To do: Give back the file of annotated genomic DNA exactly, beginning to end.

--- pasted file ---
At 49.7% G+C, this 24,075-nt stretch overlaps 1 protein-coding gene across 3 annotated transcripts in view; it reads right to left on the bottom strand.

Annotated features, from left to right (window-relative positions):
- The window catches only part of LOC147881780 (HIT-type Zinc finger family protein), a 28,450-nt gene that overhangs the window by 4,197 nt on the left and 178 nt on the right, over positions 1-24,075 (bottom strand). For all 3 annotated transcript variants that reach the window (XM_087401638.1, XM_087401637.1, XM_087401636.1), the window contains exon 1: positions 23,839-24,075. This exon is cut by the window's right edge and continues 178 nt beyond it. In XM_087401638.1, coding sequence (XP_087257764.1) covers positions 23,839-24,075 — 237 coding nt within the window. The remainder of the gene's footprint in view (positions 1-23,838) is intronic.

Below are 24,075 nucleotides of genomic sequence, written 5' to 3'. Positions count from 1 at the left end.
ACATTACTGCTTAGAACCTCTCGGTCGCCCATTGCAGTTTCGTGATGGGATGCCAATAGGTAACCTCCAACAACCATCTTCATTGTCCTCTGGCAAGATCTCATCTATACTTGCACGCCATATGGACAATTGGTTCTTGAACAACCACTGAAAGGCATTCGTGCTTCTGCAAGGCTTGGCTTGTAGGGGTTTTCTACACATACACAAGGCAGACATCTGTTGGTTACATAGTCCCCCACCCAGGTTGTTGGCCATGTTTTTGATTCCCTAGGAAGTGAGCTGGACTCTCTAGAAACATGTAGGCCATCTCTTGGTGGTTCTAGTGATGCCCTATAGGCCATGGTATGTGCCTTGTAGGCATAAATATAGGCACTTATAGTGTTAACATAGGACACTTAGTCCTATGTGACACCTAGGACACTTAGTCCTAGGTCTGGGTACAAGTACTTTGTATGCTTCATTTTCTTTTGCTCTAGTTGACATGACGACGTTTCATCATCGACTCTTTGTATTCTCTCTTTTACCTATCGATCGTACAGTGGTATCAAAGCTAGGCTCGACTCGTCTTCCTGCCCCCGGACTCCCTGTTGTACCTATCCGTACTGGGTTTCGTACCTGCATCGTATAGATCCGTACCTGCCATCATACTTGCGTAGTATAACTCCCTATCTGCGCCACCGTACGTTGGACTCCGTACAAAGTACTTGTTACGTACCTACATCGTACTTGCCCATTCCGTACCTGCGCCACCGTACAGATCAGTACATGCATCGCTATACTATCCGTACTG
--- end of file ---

At 49.7% G+C, this 24,075-nt stretch overlaps 1 protein-coding gene across 3 annotated transcripts in view; it reads right to left on the bottom strand.

Annotated features, from left to right (window-relative positions):
- The window catches only part of LOC147881780 (HIT-type Zinc finger family protein), a 28,450-nt gene that overhangs the window by 4,197 nt on the left and 178 nt on the right, over positions 1-24,075 (bottom strand). For all 3 annotated transcript variants that reach the window (XM_087401638.1, XM_087401637.1, XM_087401636.1), the window contains exon 1: positions 23,839-24,075. This exon is cut by the window's right edge and continues 178 nt beyond it. In XM_087401638.1, coding sequence (XP_087257764.1) covers positions 23,839-24,075 — 237 coding nt within the window. The remainder of the gene's footprint in view (positions 1-23,838) is intronic.

Below are 24,075 nucleotides of genomic sequence, written 5' to 3'. Positions count from 1 at the left end.
ACATTACTGCTTAGAACCTCTCGGTCGCCCATTGCAGTTTCGTGATGGGATGCCAATAGGTAACCTCCAACAACCATCTTCATTGTCCTCTGGCAAGATCTCATCTATACTTGCACGCCATATGGACAATTGGTTCTTGAACAACCACTGAAAGGCATTCGTGCTTCTGCAAGGCTTGGCTTGTAGGGGTTTTCTACACATACACAAGGCAGACATCTGTTGGTTACATAGTCCCCCACCCAGGTTGTTGGCCATGTTTTTGATTCCCTAGGAAGTGAGCTGGACTCTCTAGAAACATGTAGGCCATCTCTTGGTGGTTCTAGTGATGCCCTATAGGCCATGGTATGTGCCTTGTAGGCATAAATATAGGCACTTATAGTGTTAACATAGGACACTTAGTCCTATGTGACACCTAGGACACTTAGTCCTAGGTCTGGGTACAAGTACTTTGTATGCTTCATTTTCTTTTGCTCTAGTTGACATGACGACGTTTCATCATCGACTCTTTGTATTCTCTCTTTTACCTATCGATCGTACAGTGGTATCAAAGCTAGGCTCGACTCGTCTTCCTGCCCCCGGACTCCCTGTTGTACCTATCCGTACTGGGTTTCGTACCTGCATCGTATAGATCCGTACCTGCCATCATACTTGCGTAGTATAACTCCCTATCTGCGCCACCGTACGTTGGACTCCGTACAAAGTACTTGTTACGTACCTACATCGTACTTGCCCATTCCGTACCTGCGCCACCGTACAGATCAGTACATGCATCGCTATACTATCCGTACTG